15 Victoria Terrace
Merseyside L35 0LH

UK: (00) +44 7939896098
Spain: (00) 346969953103
Telephone: 0845 1082209

email: info@costablancahomes.org.uk
Design and Hosting by:


Why you should choose us
Client Request Form

What we can do for you
Who we are
>>back >>more

In 1472 the Moors living in Jalón sent a selection of wines to the Valencian Court and negotiated with traders in Jávea the sale of a product which in time would become the base of Marina Alta's economy: raisins produced in the traditional 'riu-raus'. Jalón's wines belong to the 'denominación de origen' of Alicante and raisins are still produced in small quantities. Today Jalón is the capital of the Pop valley and is a lively city with craft shops, wine cellars, restaurants and other establishments offering a range of services to tourists. Each Saturday a large flea market is held in the area of the Azud that specializes in antique furniture.

areas we cover

Jávea is located in the westernmost point of the Valencia's coastline. Frequent attacks from marauding pirates forced Jávea's inhabitants to settle 2 km from the coast in a walled town - these walls remained standing until 1877. The enclosure formed by the former walls now forms Jávea's historical centre, which is situated around the Gothic Church of San Bartolomé surrounded by whitewashed houses with iron grilles and lintels made out of golden porous 'Tosca' clay. In this area the Ayuntamiento, the Food Market, the Cultural Centre, the Museum of Archaeology and Ethnology and the Chapel of Santa Ana are all located within easy walking distance. Jávea has a 20 km coastline that stretches from the Cova Tallá to the Cala de la Granadella. There is an interesting mixture of beaches with soft sandy beaches (Arenal beaches), small, shingled beaches bordered by pine trees which are suitable for diving (Granadella beaches), and naturist beaches (Ambolo beaches). There are also small coves: Portichol and La Sardinera. A more traditional Jávea is found inland with orange groves that are protected from the harsh continental climate by the natural barrier formed by Montgó mountain, which extends to the north of Jávea and serves as a border between Jávea and Dénia.

areas we cover

is the smallest village (498 inhabitants) in the Vall de Pop region, situated next to the Jalón River (also called Gorgos) in a fertile valley whose northernmost reaches form the Sierra de Bernia and the Sierra del Castell de la Solana. The village has been traditionally linked to the nearby Jalón, from which it gained its independence. Its economy is based on agriculture, mainly dry-land crops, in particular grapes, oranges and almonds, and the traditional riu-raus (drying houses) once used for drying raisins can still be seen. Wine is also produced and marketed under the 'Vall de Xaló' by the Virgen Pobre cooperative; muscatel wines are a speciality.

areas we cover

Teulada/Moraira Teulada was a village populated by 52 old Christian families and dedicated to growing Muscatel grapes and raisins. The villagers built a beautiful late-Gothic church in honour of the patron saint, St Catalina. Prehistoric man, the Iberians and especially the Moors, all left remains in this coastal area. Teulada became a walled fishing village that was located slightly away from the coast for fear of Berber pirate attacks. Today both agriculture and fishing have given way to the tourism industry. The parish church, the hermitage of the Divina Pastora, the defensive tower, which rises over the Playa de la Ampolla and known as the Moraira Castle, are all architectural features of note. After the green fields covered in vines and riu-raus (traditional drying houses) we arrive at the Port of Moraira, a large tourist centre. Here there is a 8-km coastline with fine sandy beaches and transparent water. The San Vicente Ferrer Cooperative produces excellent award-winning wines with its Teulada grapes, the Marina Alta White and Muscatel.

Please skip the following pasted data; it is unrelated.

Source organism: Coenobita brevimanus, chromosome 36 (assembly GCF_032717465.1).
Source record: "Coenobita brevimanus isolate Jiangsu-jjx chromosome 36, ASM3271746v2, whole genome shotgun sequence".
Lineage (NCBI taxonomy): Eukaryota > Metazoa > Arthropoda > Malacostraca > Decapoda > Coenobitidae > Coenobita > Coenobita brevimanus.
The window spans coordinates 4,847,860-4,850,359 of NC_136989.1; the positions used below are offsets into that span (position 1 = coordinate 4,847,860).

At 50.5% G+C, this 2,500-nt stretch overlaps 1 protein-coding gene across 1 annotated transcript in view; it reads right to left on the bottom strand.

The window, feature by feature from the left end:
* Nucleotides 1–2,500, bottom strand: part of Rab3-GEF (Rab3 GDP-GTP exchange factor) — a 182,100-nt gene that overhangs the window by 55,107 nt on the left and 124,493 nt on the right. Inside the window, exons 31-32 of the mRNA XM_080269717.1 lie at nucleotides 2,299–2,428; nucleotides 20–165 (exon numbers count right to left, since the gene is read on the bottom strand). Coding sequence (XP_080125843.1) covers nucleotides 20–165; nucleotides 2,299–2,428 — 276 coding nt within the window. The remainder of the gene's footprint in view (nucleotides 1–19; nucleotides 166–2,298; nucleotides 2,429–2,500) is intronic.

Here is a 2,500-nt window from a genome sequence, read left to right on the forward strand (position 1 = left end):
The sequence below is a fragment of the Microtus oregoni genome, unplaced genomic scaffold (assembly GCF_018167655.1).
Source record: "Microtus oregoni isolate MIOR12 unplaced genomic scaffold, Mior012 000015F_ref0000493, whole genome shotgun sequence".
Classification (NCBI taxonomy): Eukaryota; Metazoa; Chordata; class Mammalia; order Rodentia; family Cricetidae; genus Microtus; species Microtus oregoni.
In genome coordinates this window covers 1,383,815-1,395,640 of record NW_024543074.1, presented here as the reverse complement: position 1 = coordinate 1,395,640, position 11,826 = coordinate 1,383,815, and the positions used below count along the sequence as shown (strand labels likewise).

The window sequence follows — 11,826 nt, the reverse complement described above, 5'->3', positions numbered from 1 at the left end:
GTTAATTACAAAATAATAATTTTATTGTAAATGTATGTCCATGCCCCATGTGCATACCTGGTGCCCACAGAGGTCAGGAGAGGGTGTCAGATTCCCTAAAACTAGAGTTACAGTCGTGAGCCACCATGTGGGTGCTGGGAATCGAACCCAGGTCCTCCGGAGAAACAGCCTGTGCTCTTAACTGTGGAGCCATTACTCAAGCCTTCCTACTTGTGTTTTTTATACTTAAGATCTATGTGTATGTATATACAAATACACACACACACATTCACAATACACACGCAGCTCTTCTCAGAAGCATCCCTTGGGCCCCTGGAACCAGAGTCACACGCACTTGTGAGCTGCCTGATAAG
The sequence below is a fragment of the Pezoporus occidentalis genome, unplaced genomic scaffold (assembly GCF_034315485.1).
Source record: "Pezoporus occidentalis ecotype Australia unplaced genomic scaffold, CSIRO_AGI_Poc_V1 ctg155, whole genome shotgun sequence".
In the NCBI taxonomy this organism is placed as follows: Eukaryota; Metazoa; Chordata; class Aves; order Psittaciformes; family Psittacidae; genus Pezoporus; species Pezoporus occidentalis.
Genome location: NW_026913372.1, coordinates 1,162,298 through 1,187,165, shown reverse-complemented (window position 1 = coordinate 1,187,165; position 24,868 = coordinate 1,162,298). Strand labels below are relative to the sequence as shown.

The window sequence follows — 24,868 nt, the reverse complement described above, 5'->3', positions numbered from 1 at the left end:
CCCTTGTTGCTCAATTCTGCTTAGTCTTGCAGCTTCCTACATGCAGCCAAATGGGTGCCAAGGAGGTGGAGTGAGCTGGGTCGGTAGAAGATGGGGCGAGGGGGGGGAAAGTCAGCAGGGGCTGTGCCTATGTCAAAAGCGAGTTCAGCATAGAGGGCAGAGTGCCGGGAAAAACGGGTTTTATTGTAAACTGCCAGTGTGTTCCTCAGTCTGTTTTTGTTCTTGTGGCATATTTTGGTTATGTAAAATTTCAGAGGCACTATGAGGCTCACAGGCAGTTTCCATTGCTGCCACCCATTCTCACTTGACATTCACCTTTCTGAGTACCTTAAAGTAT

areas we cover

La Nucia
is an elegant residential zone with 69 housing estates inhabited all year by local and foreign residents, though this has not changed the customs and beauty of this peaceful village. The series of small rises (tossalets) that comprise the district are covered in green pine and fruit trees. The Aixortá and the Aitana provide protection from the cold northern winds and ensure an average annual temperature of 15º C. A good time to visit the village is on Sunday mornings when stalls selling second-hand goods stretch over several kilometres, constituting one of the most impressive markets of the province. Trips can be made to the old washhouse and up the road through the white houses, revealing a peaceful village that still enjoys its old customs.

areas we cover

is located on a small ridge that dominates the Alberca Valley and since Roman times the town has been strategically important - a Roman necropolis has been discovered in the vineyard area. Ondara has traditionally been linked to the Marquesado de Dénia, it also formed part of the brotherhood, was depopulated of its Moorish inhabitants in 1609 and was an Austrian supporter in the War of the Spanish Succession. The old town centre has preserved the higgledy-piggledy appearance of its former Moorish inhabitants. The town economy is mainly agriculture (especially citrus fruits), though as it is a medium-sized town it has provides a good level of services.

>>back >>more